Oct 14, '08Ok, ok...so I feel really propelled to share my story of a patient named "Keith".
Keith was an elderly man, but looked good for his age. He was married over 50 years to a wonderful lady named Nancy. He was also a victim to cancer with metastasis. At the time I worked in an inpatient rehab unit (just recently opened), and most of the staff were confused as to why we had received a terminal cancer patient. But, none-the-less, he ended up being one unforgettable patient.
Keith had been with us for weeks. Keith and Nancy had just recently retired and spent their time traveling - living between Florida and Wisconsin according to the weather (that is common here - elderly leave the cold to go to their other residence in Florida). At the time, a hurricane had hit their Florida residence, and it was demolished. I recall thinking how horrible it was for his wife to be dealing with her dying husband as well as a demolished home and all the hassles it must of entailed especially from such a distance.
Anyways, Keith was special and we bonded instantly. I never had grandparents and he immediately took on that kind of feel in my life. So many nights I sat and talked with him about this journey we call life, including its conflicts as well as all of its joys. Keith told me on numerous occassions about how he feared dying. At the time, I was so immature in my ability to respond to these types of circumstances, but I did my best.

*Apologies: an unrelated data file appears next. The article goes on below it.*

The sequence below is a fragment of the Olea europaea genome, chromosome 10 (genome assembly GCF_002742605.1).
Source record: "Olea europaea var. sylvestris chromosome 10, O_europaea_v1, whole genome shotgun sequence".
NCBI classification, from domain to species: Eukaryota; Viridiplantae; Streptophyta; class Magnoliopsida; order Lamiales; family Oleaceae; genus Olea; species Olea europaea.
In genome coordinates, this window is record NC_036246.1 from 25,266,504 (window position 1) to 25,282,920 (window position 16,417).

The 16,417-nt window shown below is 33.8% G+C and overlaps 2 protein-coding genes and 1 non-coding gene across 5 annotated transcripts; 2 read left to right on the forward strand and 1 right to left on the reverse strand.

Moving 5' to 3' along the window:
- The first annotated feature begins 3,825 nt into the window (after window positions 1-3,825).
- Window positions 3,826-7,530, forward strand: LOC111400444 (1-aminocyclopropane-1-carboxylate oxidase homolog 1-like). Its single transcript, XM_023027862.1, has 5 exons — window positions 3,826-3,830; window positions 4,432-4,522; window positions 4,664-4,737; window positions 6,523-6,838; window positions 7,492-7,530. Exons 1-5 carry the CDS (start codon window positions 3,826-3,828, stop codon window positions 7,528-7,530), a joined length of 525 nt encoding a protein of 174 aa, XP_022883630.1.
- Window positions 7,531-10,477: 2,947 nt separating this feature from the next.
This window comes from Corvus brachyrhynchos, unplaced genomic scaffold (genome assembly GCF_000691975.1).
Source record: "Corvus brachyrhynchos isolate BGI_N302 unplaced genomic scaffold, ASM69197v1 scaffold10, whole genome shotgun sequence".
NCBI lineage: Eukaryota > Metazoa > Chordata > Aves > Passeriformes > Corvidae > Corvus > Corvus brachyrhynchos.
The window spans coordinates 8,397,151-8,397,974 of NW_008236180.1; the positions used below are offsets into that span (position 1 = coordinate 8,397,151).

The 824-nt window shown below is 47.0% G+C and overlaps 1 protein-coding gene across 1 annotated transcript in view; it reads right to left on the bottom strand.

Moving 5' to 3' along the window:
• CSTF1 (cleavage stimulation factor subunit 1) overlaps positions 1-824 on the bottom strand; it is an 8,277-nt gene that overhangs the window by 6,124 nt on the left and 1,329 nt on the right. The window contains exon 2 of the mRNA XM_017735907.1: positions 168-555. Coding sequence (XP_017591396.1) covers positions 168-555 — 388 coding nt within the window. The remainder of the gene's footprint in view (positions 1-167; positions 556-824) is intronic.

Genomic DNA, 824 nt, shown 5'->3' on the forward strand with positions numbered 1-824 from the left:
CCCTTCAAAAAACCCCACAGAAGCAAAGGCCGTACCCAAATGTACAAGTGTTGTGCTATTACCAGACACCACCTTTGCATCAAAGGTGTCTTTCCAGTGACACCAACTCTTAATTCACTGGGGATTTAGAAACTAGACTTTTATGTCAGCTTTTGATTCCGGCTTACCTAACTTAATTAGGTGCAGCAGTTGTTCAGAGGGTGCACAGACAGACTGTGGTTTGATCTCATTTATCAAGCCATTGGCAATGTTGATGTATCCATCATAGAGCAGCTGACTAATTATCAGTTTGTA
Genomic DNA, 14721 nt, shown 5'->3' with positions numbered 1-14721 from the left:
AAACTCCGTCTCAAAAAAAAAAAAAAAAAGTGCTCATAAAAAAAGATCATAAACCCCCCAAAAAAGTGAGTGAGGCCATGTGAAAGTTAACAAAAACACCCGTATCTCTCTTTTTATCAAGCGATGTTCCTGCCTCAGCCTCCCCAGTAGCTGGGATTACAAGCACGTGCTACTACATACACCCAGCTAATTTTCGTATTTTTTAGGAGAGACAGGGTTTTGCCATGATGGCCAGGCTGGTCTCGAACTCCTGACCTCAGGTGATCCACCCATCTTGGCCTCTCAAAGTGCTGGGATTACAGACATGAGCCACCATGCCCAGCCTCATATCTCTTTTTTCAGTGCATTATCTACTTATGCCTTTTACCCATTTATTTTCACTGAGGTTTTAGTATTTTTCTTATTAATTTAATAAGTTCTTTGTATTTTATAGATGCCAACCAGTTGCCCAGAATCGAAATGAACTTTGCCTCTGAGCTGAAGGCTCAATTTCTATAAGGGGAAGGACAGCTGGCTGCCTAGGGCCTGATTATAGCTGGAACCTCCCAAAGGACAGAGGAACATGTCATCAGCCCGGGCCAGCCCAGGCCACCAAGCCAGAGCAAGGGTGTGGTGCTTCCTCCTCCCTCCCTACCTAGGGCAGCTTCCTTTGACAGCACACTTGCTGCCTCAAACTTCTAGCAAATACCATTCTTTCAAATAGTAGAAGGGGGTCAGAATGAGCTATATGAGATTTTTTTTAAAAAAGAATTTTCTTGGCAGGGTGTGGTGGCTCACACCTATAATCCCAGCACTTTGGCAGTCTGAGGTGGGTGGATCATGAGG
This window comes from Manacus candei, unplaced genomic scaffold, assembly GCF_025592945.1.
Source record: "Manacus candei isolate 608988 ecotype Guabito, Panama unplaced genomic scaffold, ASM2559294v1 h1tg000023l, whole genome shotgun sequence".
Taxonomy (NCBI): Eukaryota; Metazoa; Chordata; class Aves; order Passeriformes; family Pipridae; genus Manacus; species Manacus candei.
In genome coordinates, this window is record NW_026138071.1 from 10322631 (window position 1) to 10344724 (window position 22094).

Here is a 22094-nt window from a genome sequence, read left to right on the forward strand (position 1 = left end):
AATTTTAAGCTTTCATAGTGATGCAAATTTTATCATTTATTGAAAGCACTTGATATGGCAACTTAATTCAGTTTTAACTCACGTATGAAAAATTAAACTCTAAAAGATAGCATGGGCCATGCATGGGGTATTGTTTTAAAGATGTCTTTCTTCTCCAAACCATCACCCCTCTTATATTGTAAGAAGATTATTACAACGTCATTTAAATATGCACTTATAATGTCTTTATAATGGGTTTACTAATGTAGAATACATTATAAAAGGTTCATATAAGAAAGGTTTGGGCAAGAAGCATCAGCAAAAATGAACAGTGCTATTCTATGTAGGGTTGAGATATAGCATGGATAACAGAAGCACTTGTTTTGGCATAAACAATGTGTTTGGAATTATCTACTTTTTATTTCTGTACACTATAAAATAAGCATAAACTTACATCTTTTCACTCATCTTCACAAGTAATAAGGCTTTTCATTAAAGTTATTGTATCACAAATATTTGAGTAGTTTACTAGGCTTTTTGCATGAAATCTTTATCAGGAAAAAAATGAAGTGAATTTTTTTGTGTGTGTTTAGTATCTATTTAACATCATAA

On one particular evening, the door was shut and it was just him and I. I held his pale, wrinkled hand in mine. As I looked in his eyes, I felt his fears of dying, almost as if they were my own. He told me that he didn't think God would let him into heaven because of all the bad things he had done in his life. I just thought, "Gosh, death is right here staring him in the face, this is so surreal!"